QUESTION: Beis Shamai and Beis Hillel argue concerning a case of a man who divorced his wife and then secluded himself with her. Beis Shamai says that no new Get is necessary, for we do not assume that the man lived with his former wife with intention to be Mekadesh her again. Beis Hillel says that a new Get must be given, since we assume that the man lived with his former wife with intention to be Mekadesh her again. The Gemara concludes that the Machlokes involves a case where there are witnesses who saw them seclude themselves with each other, but there are no witnesses who saw the act of Bi'ah. Beis Shamai maintains that the testimony of the witnesses who saw the seclusion, Yichud, does not qualify as testimony that there was Bi'ah. Beis Hillel maintains that the testimony of the witnesses who saw the Yichud *does* qualify as testimony that there was Bi'ah ("Hen Hen Edei Yichud, Hen Hen Edei Bi'ah").

However, according to Beis Hillel, even if we assume that since there was Yichud there was also Bi'ah, why does that presumed act of Bi'ah constitute a valid Kidushin? Perhaps the man intended to commit Z'nus with his former wife, and not to do an act of Kidushin! (See RASHI, DH Amrinan Hen Hen.)

ANSWER: The RITVA explains that since the man was once legally married to the woman, we assume that he would not commit an act of Z'nus with her, but would rather continue to have relations with her legally.

In contrast, if a man is found to have secluded himself with a Penuyah (a woman who was never married), then we do not say that the presumed act of Bi'ah was done for the sake of Kidushin, but rather that it was done for Z'nus, and the woman does not need a Get from the man in order to marry someone else.

HALACHAH: The issue of whether a man has intention for Kidushin or intention for Z'nus when he has relations with a woman to whom he is not married has important practical ramifications today, particularly with regard to civil marriages. Contemporary authorities discuss the Halachic status of a civil marriage. Needless to say, the actual "marriage" itself is meaningless since it is not a Halachic procedure and does not create Kidushin. However, after the civil procedure is performed, when people see the man and woman living together, they might constitute "Edei Yichud," and, if so, the principle of "Hen Hen Edei Yichud, Hen Hen Edei Bi'ah" would apply, Consequently, it is assumed that the man and woman had marital relations. Since we know that the intentions of the man and the woman are to live together as husband and wife (since they performed a civil marriage ceremony), perhaps this is sufficient grounds to assume that the Bi'ah was done "l'Shem Kidushin," for the sake of Kidushin.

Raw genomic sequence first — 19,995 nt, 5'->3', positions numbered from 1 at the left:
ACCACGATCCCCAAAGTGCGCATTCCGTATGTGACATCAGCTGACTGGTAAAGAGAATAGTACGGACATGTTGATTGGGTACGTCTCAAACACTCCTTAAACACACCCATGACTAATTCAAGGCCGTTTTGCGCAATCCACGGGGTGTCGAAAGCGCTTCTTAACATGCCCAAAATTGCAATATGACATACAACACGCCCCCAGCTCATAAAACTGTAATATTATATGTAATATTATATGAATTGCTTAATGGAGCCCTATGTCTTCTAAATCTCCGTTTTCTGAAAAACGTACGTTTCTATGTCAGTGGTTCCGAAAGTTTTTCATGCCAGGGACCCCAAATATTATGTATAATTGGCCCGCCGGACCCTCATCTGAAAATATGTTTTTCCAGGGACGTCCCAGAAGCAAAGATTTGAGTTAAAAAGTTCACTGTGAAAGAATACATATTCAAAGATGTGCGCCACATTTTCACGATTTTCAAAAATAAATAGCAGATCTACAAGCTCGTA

The consequences of this question can be very serious. If the man and woman later decide to get divorced through a civil procedure (without a proper Get), and the woman remarries someone else, the children from the second marriage would be Mamzerim since she is still married (due to the Bi'ah l'Shem Kidushin) to the first man!

Ha'Rav Eliyahu Henkin zt'l maintained that the Yichud that occurs subsequent to a civil marriage *does* create Kidushin. According to his ruling, all children born to the woman from a second marriage after she was divorced from her husband through a civil procedure are Mamzerim.

Ha'Rav Moshe Feinstein zt'l ruled leniently on the matter. His leniency was based on a number of proofs that show that a person who is suspected to transgress Isurei d'Oraisa is also suspected to commit Z'nus. Even though the man and woman expressed interested in being "married," the does not mean that they were interested in the actual concept of marriage that exists through Kidushin. The obligations and responsibilities (Shi'abudim and His'chayevus) that are created through Kidushin are not part of the world's concept of marriage. Since we cannot clarify the man's intention, and since such persons are suspected of Be'ilas Z'nus, we cannot assume that any Kidushin took effect. (See IGROS MOSHE EH I:74, II:19.)